NSA Hacked Calderon’s E-Mail Account, Spiegel Reports
The U.S. National Security Agency hacked the e-mail account of Mexico’s then-President Felipe Calderon in 2010, Germany’s Spiegel reported today, citing documents from former NSA contractor Edward Snowden.
In the operation, called “Flatliquid,” the NSA used a server to gain access to Calderon’s account and the Mexican presidential domain used by cabinet members for diplomatic and economic communications, according to the report.
The U.S. gathers foreign intelligence of the type gathered by all nations, the NSA said in a statement today, declining to comment on the specific case reported by Spiegel. The U.S. is reviewing the way it gathers intelligence to balance concern for the security of American citizens against privacy concerns, the agency said.
The office of President Enrique Pena Nieto, who became president in December after defeating the candidate from Calderon’s National Action Party, or PAN, declined to comment. At a press conference in Mexico City called to talk about the nation’s tax overhaul, PAN Senate coordinator Jorge Luis Preciado called the alleged U.S. spying unfortunate and unethical.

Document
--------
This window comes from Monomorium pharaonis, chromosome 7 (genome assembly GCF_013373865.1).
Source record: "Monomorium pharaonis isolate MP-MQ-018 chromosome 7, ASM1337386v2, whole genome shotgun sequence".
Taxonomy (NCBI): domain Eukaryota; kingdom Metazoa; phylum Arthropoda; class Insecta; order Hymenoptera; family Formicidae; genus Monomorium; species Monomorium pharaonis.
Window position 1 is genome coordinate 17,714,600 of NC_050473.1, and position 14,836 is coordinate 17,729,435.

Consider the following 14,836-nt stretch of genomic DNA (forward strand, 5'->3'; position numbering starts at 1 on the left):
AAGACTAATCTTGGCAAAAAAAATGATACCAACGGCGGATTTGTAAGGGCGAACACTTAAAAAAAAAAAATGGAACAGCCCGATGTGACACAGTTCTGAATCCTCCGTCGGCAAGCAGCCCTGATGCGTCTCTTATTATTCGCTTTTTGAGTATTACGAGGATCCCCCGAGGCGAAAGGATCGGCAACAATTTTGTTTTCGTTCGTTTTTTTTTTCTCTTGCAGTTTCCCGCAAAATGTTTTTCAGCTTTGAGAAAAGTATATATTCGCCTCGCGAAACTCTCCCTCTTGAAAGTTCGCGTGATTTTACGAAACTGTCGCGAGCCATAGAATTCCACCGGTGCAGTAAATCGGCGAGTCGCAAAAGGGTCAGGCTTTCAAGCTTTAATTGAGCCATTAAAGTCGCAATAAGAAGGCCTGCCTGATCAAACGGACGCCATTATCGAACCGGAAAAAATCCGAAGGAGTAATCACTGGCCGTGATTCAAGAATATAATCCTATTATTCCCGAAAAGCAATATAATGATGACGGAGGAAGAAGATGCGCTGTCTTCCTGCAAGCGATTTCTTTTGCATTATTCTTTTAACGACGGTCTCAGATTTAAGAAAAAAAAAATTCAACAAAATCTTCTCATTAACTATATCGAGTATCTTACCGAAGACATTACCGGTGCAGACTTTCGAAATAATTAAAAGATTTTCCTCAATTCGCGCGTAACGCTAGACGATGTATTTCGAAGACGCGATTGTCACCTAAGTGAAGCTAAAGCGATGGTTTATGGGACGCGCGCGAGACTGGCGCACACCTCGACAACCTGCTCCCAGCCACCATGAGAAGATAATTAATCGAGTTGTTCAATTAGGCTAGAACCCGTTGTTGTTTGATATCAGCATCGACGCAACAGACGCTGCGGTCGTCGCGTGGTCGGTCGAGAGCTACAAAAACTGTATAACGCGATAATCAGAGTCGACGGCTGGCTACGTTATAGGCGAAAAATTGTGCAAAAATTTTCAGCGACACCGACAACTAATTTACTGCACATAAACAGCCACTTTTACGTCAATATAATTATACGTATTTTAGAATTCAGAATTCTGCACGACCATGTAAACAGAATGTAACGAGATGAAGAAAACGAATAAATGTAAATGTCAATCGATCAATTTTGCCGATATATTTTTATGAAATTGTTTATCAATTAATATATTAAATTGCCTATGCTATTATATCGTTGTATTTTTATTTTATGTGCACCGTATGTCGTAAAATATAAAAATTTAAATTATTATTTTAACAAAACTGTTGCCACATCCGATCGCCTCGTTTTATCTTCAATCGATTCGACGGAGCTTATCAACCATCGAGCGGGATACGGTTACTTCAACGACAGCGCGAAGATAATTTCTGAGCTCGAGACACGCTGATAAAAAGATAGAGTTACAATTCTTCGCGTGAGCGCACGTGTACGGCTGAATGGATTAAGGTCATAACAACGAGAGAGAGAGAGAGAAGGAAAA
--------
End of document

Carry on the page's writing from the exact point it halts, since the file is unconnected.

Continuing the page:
Allegations last month based on documents from Snowden that the U.S. had spied on Brazilian President Dilma Rousseff sparked outrage in Latin America’s biggest economy and led her to call off a state visit to the Washington.
The Brazilian television news magazine Fantastico, which first reported the allegations of U.S. espionage against Brazil, also said at the time that the U.S. had accessed text messages sent last year by Pena Nieto, who was then a candidate and front-runner in the Mexican election campaign, discussing potential cabinet picks. Mexico’s government in response summoned the U.S. ambassador in Mexico City, Anthony Wayne, for consultations, the Foreign Ministry said in a statement in which it also condemned spying against Mexican citizens.
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